JP: I lived in LA about 4 years ago now. And I moved to the Bay Area but I just moved back to LA a few months ago.
MD: What made you want to move back to LA?
JP: I just felt like I needed a change of pace. I feel like I get a little antsy and I love the Bay Area and being back in Oakland but I think kind of what happened was - I moved to back to Oakland and I was able to start this project and get it all figured out. And I starting it from scratch - just as an idea - and I was able to bring it to life. I was able to do that there because theres such little distraction but I think because I grew up in the Bay Area, it was starting to give me anxiety being there. I felt like the world was passing by me and I was just missing it. So, I decided to try moving back to LA with a normal perspective on it this time around. And just keep doing my own thing.
MD: How do you think the music scene differs from the Bay Area versus LA?
JP: Well, LA has a lot more young people making art, you know? And the Bay Area isn't really affordable to do that right now. So there's just a lot more of that in LA.
MD: Who did you grow up listening to?
JP: I grew up on a lot listening to my sister's music. It was a lot of what was happening around the time that you were young. Bands like Sublime - anything that was popular at the time. So when I was young, that's what I was listening to and when I got a little older, I was able to discover on my own and through my parents showing me stuff. Like a lot of classic rock, Pink Floyd, stuff like that. I got into more progressive rock like Brian Eno and then I went and explored different types of music. I was really into acoustic music for a while and jazz and classical music. I'm a pretty big music nerd.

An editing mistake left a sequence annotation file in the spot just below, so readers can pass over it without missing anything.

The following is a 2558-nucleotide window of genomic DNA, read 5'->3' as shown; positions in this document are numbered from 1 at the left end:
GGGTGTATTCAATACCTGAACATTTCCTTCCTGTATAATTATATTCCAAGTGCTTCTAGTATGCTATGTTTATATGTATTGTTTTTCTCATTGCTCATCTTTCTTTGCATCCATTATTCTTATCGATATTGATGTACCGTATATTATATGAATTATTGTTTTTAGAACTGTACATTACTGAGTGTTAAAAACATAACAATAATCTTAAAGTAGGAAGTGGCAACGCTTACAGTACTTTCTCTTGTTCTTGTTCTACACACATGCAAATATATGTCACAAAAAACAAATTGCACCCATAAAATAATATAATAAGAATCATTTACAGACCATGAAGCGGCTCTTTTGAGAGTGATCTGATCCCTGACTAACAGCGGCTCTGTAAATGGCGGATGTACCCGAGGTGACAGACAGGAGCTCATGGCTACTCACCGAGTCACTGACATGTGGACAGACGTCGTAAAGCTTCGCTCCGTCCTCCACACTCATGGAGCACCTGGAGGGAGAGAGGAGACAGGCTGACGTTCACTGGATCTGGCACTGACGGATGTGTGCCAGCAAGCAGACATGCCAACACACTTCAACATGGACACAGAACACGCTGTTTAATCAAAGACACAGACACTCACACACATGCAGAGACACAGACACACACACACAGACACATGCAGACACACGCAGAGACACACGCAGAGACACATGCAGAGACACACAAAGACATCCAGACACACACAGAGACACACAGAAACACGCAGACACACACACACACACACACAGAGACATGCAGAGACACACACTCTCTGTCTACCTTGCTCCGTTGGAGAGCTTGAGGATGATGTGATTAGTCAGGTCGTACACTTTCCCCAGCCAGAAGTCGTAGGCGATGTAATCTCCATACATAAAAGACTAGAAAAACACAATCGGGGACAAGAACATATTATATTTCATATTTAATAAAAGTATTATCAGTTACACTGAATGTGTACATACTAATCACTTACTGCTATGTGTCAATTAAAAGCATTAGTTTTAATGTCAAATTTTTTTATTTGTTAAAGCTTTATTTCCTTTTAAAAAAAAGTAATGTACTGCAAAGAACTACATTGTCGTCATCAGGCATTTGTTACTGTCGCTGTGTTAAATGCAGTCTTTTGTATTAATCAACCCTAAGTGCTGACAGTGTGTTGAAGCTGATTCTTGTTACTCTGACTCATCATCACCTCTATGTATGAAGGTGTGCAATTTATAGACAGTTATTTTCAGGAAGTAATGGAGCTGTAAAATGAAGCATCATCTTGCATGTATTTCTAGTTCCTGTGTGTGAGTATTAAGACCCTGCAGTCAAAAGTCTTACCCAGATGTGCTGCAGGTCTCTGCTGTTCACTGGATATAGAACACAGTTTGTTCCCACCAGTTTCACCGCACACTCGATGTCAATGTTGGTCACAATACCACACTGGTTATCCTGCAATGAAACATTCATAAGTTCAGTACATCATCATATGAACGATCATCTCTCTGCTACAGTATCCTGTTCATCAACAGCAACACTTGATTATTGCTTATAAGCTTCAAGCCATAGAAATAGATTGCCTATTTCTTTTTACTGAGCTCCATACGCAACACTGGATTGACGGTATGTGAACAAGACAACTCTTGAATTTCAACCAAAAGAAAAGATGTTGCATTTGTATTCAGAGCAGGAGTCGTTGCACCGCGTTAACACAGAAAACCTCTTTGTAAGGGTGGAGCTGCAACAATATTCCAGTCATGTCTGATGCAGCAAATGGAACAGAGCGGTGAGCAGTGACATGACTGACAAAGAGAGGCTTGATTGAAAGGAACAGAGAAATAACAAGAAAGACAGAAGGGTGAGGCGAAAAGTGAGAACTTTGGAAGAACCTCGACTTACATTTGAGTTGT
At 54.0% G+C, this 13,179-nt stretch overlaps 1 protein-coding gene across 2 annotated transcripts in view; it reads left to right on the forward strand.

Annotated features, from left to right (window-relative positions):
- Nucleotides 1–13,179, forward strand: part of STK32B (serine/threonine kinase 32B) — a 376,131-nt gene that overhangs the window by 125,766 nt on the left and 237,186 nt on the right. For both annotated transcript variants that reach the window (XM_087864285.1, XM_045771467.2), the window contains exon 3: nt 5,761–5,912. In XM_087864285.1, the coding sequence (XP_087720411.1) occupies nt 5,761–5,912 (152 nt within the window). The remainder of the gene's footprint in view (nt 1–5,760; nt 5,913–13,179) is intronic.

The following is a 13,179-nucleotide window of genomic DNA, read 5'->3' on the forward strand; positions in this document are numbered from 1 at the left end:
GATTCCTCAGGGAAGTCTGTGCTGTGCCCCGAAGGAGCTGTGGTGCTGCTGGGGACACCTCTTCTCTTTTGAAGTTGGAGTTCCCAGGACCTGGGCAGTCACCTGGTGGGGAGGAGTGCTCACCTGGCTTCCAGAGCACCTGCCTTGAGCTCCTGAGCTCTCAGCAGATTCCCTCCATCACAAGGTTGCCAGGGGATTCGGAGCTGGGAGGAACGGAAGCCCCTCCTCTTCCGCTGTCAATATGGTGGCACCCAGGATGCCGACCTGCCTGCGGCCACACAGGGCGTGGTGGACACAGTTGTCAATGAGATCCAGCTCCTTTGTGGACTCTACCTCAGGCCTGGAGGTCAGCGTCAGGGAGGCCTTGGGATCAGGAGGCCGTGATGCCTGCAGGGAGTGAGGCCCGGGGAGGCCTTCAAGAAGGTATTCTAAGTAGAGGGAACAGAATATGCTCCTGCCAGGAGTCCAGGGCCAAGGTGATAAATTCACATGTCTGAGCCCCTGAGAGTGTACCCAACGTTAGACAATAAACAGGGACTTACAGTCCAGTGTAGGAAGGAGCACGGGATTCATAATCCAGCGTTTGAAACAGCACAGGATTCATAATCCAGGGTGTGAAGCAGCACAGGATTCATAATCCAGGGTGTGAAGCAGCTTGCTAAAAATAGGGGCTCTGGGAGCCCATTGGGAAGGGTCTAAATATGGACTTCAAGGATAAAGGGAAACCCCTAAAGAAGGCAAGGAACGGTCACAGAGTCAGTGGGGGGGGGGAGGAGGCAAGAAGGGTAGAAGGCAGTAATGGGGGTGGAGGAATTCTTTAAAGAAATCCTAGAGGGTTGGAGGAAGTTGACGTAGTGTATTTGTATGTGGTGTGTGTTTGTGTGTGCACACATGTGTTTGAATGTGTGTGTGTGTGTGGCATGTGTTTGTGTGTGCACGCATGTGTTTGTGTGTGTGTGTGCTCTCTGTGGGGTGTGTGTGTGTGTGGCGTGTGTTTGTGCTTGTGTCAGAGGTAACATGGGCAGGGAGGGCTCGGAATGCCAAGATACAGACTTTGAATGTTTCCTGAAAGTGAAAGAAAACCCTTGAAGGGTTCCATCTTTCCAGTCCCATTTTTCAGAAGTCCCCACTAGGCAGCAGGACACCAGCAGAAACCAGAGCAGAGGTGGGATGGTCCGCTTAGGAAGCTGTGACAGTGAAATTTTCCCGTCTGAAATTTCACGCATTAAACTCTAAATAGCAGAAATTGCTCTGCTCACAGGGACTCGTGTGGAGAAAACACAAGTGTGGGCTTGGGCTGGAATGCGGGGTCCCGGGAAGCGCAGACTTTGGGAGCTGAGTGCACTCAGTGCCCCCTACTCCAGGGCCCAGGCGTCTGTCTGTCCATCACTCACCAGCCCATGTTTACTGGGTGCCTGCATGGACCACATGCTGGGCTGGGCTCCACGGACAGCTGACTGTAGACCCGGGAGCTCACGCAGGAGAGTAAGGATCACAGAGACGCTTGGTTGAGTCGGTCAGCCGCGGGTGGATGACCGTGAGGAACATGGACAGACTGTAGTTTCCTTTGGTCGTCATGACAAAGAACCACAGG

MD: You went to Berklee School Of Music and actually studied to be a jazz drummer. What made you steer away from jazz and change to this project?
JP: The drums - that was the instrument that I started playing when I was like 9 and I never had the idea that I could play a bunch of instruments. I just thought like, "Ok, this is the instrument that I'm playing and this is what I'm going to do." I just continued to try to get really good at that one instrument and in the process, sometime around high school, I just forgot about what I loved about music. I kind of got in this black hole of trying to get really good at the drums and when I got to college, I realized that playing the drums is great but what I love is the whole thing. I like all the instruments coming together and just tried to get my perspective back by not getting caught up with just one instrument.
At Berklee, there are so many people competing at who's the best at whatever instrument and I just wanted to get away from that. In the process, I rediscovered what I love about songs and I was learning music theory there so I thought, "well, I can probably figure out piano" then one thing led to another and I started producing.
MD: What instrument would you say was the hardest to learn for you?
JP: I'd say guitar, maybe? It definitely didn't come as easy to me as piano.
MD: And you picked up songwriting during this process as well?
JP: I've been writing songs for five or six years now. When I first started doing it in 2011, I was doing it with a couple of friends. But it wasn't until 3 years ago or so that I started doing it by myself.
MD: So after the tour this summer - what's next for you?
JP: Probably more touring! [laughs] After the June tour, there might be a little time then some more touring in the fall. And in between, I'm always writing songs for whatever comes next.